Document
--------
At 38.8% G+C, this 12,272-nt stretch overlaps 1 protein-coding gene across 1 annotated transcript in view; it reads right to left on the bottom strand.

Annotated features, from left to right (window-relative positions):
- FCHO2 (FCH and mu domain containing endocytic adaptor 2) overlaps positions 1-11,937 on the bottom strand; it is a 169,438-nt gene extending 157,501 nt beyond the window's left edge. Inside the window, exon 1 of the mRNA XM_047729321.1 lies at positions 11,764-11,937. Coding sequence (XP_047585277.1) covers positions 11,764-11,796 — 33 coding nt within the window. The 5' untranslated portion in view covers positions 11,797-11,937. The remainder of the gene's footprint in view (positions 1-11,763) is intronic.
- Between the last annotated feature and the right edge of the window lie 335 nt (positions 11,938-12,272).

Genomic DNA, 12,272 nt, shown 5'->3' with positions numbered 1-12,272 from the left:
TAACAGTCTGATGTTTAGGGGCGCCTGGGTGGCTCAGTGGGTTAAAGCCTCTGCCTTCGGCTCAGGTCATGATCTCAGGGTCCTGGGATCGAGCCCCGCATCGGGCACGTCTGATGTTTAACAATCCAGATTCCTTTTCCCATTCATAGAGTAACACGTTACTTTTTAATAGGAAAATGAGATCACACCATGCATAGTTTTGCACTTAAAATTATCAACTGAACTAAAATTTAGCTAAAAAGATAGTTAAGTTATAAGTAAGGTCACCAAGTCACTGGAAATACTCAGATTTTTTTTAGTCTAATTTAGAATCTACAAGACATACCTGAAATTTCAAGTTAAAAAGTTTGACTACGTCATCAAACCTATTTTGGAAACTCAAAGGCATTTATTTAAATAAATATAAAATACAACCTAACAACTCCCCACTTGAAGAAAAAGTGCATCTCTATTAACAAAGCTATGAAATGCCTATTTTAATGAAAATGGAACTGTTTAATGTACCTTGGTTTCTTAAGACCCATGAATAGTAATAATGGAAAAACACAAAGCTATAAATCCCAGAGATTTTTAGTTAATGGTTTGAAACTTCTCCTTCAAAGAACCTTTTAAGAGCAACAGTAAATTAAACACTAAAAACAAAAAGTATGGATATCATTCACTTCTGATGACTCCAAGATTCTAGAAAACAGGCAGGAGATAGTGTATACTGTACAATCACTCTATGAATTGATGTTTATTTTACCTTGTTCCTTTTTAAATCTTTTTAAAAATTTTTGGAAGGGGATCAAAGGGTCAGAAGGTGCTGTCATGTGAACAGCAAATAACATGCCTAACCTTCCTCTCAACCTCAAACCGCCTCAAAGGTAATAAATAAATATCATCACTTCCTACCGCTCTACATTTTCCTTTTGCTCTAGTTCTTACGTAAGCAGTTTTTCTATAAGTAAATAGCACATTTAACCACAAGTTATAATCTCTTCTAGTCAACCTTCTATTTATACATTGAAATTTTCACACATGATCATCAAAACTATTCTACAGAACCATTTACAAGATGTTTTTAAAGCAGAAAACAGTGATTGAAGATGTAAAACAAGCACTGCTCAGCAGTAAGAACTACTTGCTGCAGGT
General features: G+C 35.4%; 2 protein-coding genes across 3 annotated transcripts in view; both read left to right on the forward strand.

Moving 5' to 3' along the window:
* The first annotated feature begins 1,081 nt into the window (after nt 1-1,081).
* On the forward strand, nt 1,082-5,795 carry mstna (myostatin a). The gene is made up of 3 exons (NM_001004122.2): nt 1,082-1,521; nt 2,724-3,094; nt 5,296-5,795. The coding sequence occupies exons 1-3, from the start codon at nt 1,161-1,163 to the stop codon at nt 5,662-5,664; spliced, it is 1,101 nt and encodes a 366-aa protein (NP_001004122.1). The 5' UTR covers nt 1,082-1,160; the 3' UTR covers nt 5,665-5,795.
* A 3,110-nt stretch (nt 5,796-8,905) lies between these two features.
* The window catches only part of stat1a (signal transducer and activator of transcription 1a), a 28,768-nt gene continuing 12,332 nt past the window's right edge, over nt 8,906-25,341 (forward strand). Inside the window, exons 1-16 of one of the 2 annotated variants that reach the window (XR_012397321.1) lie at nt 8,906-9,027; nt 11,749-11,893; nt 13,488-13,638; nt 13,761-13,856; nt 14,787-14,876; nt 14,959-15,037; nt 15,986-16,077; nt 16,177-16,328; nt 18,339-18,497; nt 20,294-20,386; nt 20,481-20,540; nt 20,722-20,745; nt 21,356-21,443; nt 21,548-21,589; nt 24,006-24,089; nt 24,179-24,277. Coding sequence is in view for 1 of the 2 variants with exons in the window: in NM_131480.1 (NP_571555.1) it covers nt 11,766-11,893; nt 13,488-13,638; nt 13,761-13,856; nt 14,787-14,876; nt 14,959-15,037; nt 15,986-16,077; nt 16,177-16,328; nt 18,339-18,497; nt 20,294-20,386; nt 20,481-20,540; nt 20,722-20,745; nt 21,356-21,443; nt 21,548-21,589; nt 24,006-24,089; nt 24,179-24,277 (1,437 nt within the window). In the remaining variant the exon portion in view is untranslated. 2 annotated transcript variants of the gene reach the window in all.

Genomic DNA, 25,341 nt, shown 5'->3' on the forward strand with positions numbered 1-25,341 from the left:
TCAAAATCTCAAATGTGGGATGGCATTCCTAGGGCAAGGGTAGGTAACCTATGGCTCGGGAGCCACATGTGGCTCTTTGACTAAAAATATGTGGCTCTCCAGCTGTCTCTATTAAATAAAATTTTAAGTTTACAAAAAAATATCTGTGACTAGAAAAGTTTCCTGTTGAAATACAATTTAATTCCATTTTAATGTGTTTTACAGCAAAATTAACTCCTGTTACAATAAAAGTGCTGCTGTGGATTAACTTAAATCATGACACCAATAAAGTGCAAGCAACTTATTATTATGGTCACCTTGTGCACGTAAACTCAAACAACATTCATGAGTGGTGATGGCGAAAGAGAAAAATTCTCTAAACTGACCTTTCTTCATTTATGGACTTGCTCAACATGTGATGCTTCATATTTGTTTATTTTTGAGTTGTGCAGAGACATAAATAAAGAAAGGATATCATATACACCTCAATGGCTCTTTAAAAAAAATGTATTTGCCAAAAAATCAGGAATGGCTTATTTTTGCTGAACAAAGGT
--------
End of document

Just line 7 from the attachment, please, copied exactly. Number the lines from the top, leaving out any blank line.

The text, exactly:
General features: G+C 35.4%; 2 protein-coding genes across 3 annotated transcripts in view; both read left to right on the forward strand.